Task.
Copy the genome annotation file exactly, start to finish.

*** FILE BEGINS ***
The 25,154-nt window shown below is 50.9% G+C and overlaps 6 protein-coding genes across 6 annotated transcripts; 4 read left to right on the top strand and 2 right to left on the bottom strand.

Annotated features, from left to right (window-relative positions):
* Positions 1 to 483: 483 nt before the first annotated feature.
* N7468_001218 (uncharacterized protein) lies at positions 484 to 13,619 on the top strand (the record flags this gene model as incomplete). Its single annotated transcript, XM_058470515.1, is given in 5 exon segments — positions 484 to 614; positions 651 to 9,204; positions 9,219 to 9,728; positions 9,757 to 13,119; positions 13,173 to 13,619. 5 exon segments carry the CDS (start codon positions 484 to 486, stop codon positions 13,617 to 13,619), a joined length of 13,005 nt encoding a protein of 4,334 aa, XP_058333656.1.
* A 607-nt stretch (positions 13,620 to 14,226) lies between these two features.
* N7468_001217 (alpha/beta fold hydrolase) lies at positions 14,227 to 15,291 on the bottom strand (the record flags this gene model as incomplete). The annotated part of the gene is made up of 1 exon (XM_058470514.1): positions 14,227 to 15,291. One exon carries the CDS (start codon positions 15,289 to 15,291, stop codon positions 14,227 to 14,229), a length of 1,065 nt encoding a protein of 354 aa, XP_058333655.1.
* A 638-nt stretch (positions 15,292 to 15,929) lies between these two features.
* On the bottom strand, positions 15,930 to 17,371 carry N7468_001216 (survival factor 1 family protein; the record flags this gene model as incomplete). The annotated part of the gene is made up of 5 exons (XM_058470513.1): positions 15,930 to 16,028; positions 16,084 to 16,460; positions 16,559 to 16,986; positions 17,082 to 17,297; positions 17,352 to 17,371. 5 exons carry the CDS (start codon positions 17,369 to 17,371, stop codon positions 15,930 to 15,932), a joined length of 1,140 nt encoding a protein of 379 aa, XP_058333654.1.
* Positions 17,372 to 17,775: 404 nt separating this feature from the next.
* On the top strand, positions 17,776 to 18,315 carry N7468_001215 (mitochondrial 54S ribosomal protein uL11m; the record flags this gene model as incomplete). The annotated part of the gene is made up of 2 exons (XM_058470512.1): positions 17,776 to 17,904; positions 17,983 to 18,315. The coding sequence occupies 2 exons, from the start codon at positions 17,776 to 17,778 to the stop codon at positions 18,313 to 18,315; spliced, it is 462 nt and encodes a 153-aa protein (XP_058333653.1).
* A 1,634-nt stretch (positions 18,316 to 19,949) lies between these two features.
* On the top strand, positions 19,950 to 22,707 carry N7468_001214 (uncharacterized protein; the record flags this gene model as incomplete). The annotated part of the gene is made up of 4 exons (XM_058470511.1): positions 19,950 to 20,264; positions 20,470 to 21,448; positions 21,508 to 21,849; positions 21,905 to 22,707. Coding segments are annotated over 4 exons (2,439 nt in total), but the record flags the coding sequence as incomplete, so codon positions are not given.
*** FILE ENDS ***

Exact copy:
The 25,154-nt window shown below is 50.9% G+C and overlaps 6 protein-coding genes across 6 annotated transcripts; 4 read left to right on the top strand and 2 right to left on the bottom strand.

Annotated features, from left to right (window-relative positions):
* Positions 1 to 483: 483 nt before the first annotated feature.
* N7468_001218 (uncharacterized protein) lies at positions 484 to 13,619 on the top strand (the record flags this gene model as incomplete). Its single annotated transcript, XM_058470515.1, is given in 5 exon segments — positions 484 to 614; positions 651 to 9,204; positions 9,219 to 9,728; positions 9,757 to 13,119; positions 13,173 to 13,619. 5 exon segments carry the CDS (start codon positions 484 to 486, stop codon positions 13,617 to 13,619), a joined length of 13,005 nt encoding a protein of 4,334 aa, XP_058333656.1.
* A 607-nt stretch (positions 13,620 to 14,226) lies between these two features.
* N7468_001217 (alpha/beta fold hydrolase) lies at positions 14,227 to 15,291 on the bottom strand (the record flags this gene model as incomplete). The annotated part of the gene is made up of 1 exon (XM_058470514.1): positions 14,227 to 15,291. One exon carries the CDS (start codon positions 15,289 to 15,291, stop codon positions 14,227 to 14,229), a length of 1,065 nt encoding a protein of 354 aa, XP_058333655.1.
* A 638-nt stretch (positions 15,292 to 15,929) lies between these two features.
* On the bottom strand, positions 15,930 to 17,371 carry N7468_001216 (survival factor 1 family protein; the record flags this gene model as incomplete). The annotated part of the gene is made up of 5 exons (XM_058470513.1): positions 15,930 to 16,028; positions 16,084 to 16,460; positions 16,559 to 16,986; positions 17,082 to 17,297; positions 17,352 to 17,371. 5 exons carry the CDS (start codon positions 17,369 to 17,371, stop codon positions 15,930 to 15,932), a joined length of 1,140 nt encoding a protein of 379 aa, XP_058333654.1.
* Positions 17,372 to 17,775: 404 nt separating this feature from the next.
* On the top strand, positions 17,776 to 18,315 carry N7468_001215 (mitochondrial 54S ribosomal protein uL11m; the record flags this gene model as incomplete). The annotated part of the gene is made up of 2 exons (XM_058470512.1): positions 17,776 to 17,904; positions 17,983 to 18,315. The coding sequence occupies 2 exons, from the start codon at positions 17,776 to 17,778 to the stop codon at positions 18,313 to 18,315; spliced, it is 462 nt and encodes a 153-aa protein (XP_058333653.1).
* A 1,634-nt stretch (positions 18,316 to 19,949) lies between these two features.
* On the top strand, positions 19,950 to 22,707 carry N7468_001214 (uncharacterized protein; the record flags this gene model as incomplete). The annotated part of the gene is made up of 4 exons (XM_058470511.1): positions 19,950 to 20,264; positions 20,470 to 21,448; positions 21,508 to 21,849; positions 21,905 to 22,707. Coding segments are annotated over 4 exons (2,439 nt in total), but the record flags the coding sequence as incomplete, so codon positions are not given.